To tackle this challenge, Dr. Poggi’s team used different lines of transgenic zebrafish, in which fluorescent reporter proteins highlight the expression of different genes in dividing cells. Working in close cooperation with Dr. Patricia Jusuf of the Australian Regenerative Medicine Institute at Monash University, the researchers found that some particular kinds of excitatory and inhibitory nerve cells tend to be lineally related, i.e. they derive from a common progenitor cell. For the first time, 4D recordings permitted an in vivo analysis of how the generation of particular inhibitory cells is regulated through coordination of cell division mode and gene expression within individual retinal progenitors of excitatory nerve cells.
This study has established a model of how cell lineage influences neuronal subtype specification and neuronal circuitry formation in the native environment of the vertebrate brain. The results were published in the Journal of Neuroscience.
For further information see: http://www.cos.uni-heidelberg.de/index.php/j.wittbrodt/l.poggi?l=_e.Original publication:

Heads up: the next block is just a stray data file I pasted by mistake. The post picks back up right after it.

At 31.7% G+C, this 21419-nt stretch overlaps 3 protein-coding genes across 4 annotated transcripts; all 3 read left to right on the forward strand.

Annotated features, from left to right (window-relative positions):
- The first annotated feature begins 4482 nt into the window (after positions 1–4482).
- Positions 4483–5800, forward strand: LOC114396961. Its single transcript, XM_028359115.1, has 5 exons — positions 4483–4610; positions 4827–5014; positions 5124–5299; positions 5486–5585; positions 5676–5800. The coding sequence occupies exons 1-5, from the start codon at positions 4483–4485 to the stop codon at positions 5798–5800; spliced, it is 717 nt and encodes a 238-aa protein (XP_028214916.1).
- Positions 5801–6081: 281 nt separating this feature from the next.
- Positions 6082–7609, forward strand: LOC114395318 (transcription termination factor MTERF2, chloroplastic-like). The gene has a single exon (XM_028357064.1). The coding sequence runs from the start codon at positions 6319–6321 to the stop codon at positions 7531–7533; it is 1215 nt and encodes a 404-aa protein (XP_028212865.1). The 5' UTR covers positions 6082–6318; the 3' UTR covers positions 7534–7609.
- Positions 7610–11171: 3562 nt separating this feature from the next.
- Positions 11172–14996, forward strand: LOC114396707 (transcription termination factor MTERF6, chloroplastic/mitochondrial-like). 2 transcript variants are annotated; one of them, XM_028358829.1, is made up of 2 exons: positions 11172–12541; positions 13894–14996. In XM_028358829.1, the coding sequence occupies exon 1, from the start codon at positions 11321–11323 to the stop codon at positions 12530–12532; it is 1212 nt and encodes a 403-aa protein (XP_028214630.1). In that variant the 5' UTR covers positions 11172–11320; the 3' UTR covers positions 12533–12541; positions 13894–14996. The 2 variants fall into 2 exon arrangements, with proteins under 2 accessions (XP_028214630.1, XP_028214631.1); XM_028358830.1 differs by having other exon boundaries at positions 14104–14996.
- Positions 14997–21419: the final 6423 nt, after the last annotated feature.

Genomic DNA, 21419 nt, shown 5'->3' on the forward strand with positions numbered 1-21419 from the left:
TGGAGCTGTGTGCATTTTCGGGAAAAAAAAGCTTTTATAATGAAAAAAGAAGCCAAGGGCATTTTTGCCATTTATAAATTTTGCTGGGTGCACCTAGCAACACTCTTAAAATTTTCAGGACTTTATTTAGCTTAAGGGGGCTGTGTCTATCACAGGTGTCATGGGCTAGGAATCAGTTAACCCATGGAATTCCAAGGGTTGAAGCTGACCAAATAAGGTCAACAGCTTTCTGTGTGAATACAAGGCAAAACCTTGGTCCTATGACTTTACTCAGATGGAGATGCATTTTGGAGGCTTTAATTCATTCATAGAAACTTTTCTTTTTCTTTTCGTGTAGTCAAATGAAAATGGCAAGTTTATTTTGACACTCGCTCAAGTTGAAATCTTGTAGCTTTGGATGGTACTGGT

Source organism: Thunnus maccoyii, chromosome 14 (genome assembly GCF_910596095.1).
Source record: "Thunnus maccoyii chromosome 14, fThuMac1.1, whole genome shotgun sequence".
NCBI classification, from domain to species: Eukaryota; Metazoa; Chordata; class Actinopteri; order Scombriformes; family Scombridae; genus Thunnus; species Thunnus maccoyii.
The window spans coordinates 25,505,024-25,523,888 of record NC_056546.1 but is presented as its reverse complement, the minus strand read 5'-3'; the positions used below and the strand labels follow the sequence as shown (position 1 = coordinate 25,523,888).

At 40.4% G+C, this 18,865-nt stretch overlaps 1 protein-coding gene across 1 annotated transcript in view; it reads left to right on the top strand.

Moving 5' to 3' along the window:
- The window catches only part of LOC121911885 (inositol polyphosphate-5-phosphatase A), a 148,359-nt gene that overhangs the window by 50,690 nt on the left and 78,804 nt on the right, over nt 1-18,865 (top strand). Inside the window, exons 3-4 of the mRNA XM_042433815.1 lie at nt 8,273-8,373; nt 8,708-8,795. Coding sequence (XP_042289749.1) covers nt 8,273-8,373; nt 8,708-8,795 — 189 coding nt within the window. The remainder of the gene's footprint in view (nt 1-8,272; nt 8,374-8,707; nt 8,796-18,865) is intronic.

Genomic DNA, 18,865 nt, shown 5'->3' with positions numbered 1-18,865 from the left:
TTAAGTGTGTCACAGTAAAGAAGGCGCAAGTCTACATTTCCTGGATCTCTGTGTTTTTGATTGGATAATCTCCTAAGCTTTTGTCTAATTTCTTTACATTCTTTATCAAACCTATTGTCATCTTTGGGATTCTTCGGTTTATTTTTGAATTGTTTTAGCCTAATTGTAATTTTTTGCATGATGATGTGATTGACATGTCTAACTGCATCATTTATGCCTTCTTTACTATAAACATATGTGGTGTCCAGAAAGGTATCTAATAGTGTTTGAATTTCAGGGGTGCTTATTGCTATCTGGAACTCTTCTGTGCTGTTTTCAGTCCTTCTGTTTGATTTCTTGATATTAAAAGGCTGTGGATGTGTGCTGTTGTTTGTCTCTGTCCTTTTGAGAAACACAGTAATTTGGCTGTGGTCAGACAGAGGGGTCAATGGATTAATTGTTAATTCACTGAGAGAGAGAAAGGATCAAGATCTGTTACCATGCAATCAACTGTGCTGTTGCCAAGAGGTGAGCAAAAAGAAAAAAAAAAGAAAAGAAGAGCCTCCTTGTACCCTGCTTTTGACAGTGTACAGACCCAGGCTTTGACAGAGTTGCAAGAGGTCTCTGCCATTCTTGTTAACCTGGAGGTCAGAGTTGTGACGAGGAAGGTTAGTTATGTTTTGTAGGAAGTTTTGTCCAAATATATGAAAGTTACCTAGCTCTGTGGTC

Marietta Fuhrmann-Koch | idw
Zebrafish's near 360 degree UV-vision knocks stripes off Google Street View
22.06.2018 | University of Sussex
New cellular pathway helps explain how inflammation leads to artery disease
22.06.2018 | Cedars-Sinai Medical Center
Russian researchers together with their French colleagues discovered that a genuine feature of superconductors -- quantum Abrikosov vortices of supercurrent -- can also exist in an ordinary nonsuperconducting metal put into contact with a superconductor. The observation of these vortices provides direct evidence of induced quantum coherence. The pioneering experimental observation was supported by a first-ever numerical model that describes the induced vortices in finer detail.
These fundamental results, published in the journal Nature Communications, enable a better understanding and description of the processes occurring at the...